Why You Shouldn’t Get Mad When Your Kid Cuts Her Hair


Imagine this: You scheduled your family pictures for this weekend Two days before picture day, you set your coupon cutting scissors on the counter to use the bathroom and come out to find your child lopping off her beautiful golden locks! Total disaster, right? You want to scream! You want to cry! You want to find a time machine so you can go back to five minutes ago when this nightmare began! It is definitely a nightmare, and one that many parents experience in some form.

The other day, I was reading through a parent forum when I read a post from a frazzled mom whose four-year old waited until her mom was distracted to see what would happen if she took her scissors to her hair. The mother was mortified and needed to vent. She wanted to punish her kid, but we all kinda talked her down from that telling her stories of our own mistakes and how we got through them.

I know I am lucky in that none of my kids ever actually cut their own hair…well ok, that is not entirely true. My fifteen year old cut his own hair this past summer, and to be honest, I wanted to cry. He grew his hair out for a couple years, and then after dance recital this past June, he cut it all off himself. He took his ponytail and chopped it off with a pair of scissors. Then he used his dad’s clippers, and he shaved his head. Afterwards, he proceeded to come upstairs late that night and hand me a bag of his hair…in case I wanted a memento. Honestly, I was a bit crushed. I loved his hair. I wish I would have had some warning, but the damage was already done.

While my kids never took scissors to their hair, my youngest deals with a lot of sensory issues. She never cut her hair with scissors, but she did pull it out as a toddler. I wanted her to have long hair in the worst way. I dreamed of putting all the cute bows in her hair, but she wanted none of that. She pulled at her hair because it was causing her distress. We finally gave in and offered to shave the rest of it. She was so happy about it, and we went for a couple years with her hair being about an inch or so long.

Always a cutie!

To be honest, I wasn’t thrilled about it. I grew tired quickly of random strangers commenting on her hair or lack thereof. I longed to be able to braid her hair and put it in ponytails. It made it hard to make her ribbons for her dance costumes work with what was meant for longer hair. However, I wasn’t angry.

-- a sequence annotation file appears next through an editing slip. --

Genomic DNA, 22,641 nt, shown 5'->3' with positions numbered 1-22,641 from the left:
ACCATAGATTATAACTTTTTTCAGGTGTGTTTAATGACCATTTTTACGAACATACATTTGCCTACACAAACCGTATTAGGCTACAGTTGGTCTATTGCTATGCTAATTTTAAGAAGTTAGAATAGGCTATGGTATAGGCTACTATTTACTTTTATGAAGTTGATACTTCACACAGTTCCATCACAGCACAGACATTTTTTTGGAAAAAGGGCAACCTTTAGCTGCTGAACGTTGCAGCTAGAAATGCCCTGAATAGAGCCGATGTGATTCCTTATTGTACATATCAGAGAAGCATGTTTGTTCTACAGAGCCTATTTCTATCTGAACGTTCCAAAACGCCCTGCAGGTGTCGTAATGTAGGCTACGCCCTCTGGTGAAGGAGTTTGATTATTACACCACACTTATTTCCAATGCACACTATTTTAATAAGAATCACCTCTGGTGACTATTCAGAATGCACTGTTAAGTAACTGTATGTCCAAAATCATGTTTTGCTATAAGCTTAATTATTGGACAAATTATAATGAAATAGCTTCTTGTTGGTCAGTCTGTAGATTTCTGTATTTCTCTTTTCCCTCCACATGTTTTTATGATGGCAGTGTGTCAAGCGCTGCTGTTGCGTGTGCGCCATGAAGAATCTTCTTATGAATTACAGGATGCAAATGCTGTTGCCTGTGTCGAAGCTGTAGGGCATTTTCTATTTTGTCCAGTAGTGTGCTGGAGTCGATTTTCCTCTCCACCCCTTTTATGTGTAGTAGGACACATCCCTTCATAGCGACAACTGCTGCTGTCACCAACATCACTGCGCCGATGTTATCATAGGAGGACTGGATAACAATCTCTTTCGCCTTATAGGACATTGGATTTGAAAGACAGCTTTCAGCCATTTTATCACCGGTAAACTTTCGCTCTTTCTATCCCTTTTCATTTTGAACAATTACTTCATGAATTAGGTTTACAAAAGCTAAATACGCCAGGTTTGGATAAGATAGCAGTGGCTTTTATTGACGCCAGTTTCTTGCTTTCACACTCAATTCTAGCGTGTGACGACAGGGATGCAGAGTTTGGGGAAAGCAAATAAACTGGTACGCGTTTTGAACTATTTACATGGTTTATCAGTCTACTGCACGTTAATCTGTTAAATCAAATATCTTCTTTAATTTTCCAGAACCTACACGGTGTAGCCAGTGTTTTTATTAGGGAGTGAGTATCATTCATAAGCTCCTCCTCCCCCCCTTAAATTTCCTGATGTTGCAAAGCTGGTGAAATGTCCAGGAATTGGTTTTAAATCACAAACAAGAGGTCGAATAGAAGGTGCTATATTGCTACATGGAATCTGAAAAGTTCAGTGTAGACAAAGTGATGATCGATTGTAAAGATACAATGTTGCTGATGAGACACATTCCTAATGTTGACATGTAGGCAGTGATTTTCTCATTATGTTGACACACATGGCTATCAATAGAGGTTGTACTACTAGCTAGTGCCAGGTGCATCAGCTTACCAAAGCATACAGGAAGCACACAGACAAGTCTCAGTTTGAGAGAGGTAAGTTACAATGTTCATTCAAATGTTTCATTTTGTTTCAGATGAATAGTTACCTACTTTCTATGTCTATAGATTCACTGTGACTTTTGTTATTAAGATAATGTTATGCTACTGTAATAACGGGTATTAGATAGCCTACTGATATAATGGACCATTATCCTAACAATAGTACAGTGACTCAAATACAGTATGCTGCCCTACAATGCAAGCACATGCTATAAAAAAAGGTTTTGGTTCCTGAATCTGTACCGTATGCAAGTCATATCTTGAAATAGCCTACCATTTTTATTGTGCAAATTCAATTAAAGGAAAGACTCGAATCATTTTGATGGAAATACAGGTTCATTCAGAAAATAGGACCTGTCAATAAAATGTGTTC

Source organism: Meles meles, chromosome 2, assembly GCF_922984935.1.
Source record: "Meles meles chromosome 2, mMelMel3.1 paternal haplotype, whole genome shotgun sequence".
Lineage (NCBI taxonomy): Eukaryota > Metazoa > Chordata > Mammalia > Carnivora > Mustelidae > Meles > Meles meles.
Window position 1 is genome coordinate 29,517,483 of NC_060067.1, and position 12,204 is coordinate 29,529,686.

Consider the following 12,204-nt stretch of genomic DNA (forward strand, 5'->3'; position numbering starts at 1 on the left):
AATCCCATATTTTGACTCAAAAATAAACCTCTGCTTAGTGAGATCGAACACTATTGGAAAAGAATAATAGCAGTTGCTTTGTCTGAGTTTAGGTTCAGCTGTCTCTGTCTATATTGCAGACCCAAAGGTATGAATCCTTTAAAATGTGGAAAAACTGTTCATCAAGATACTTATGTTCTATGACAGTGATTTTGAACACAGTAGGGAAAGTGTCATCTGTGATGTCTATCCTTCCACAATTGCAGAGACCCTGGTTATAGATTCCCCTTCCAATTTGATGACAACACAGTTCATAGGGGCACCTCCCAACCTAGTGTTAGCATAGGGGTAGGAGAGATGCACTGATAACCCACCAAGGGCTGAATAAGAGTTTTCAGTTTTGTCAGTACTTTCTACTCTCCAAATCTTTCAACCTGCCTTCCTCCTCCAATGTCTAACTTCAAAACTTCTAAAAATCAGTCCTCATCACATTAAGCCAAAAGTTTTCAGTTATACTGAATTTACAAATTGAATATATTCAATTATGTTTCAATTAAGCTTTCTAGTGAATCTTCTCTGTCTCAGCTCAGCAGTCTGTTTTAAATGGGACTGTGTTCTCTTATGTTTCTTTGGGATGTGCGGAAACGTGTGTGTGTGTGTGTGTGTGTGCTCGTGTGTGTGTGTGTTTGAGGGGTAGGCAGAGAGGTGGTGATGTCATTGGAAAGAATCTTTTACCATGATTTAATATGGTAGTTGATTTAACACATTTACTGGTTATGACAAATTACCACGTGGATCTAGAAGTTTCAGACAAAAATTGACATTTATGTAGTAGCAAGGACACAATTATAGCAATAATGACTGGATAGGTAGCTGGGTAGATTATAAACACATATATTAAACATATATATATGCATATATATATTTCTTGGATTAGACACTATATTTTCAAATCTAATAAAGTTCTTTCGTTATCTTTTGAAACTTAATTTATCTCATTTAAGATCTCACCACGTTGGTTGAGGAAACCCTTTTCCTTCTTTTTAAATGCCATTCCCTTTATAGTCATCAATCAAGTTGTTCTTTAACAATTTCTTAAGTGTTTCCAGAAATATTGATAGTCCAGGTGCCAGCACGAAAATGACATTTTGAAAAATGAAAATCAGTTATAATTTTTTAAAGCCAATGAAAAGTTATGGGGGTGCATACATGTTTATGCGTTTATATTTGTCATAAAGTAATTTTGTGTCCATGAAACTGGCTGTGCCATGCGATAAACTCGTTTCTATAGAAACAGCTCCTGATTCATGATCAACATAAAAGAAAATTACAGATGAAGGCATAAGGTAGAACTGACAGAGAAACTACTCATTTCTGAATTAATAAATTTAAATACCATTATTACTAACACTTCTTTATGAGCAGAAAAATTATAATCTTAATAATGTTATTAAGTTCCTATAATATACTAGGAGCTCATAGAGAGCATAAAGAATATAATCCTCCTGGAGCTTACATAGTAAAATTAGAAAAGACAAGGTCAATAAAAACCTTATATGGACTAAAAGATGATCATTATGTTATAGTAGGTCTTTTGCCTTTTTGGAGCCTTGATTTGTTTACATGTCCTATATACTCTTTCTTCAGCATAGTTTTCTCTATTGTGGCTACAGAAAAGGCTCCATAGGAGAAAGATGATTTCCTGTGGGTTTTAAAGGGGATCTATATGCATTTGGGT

While it might disappoint us a bit, it is really just hair. Yes, if your kid has long hair and takes a chunk of it with a pair of scissors, it will probably require a new hairstyle, and it may not look right for a bit. However, it is just hair. It will grow. It is not the end of the world. When kids are little, they are exploring. They don’t understand the consequences of it. While our first instinct may be to yell, cry, or show anger, here is what you should do if you find yourself in a situation like this instead:

How to handle when your kid cuts his own hair (or the hair of a sibling)

  1. Breathe. Take a breath from deep in your belly. Breathe deep. Hold for a few seconds, and let it out slowly. Repeat a few times.
  2. Give your child a hug. Your child probably senses your distress and may feel distressed as well.
  3. Explain how scissors are not toys and that we cannot use them on our hair or toys.
  4. Assess the situation. Can your stylist blend it in? Do you need to have the hair cut short?
  5. Remind yourself that it will grow back and that this is a lesson for you both.
  6. Move on and focus on something else.


Yes, this might be easier said than done, but ultimately, it will grow back. If you need to do so, you can also put the scissors away and go have a cry in the bathroom first. Then go back and deal. It sucks, I know. However, upsetting your child when she may already be regretting it and yelling will really only make the situation worse.

Eventually…years from now, you can look back on this and laugh. Until then, maybe a cute haircut and a hat could make things a bit better.

In my situation, I had to wait it out. Now that she is growing it and won’t let me trim it, I keep offering to give her troll hair (you know, like when you give your kid a high ponytail that looks like Poppy the Troll).

Little kids are sometimes hard. They don’t come with instructions, and they are super curious. Following my tips can help make the situation less painful.

Has your kid ever cut their hair? If so, what is your story, and how did it all turn out? As always, I love hearing from all of you!

Like all seasons, this too was only temporary

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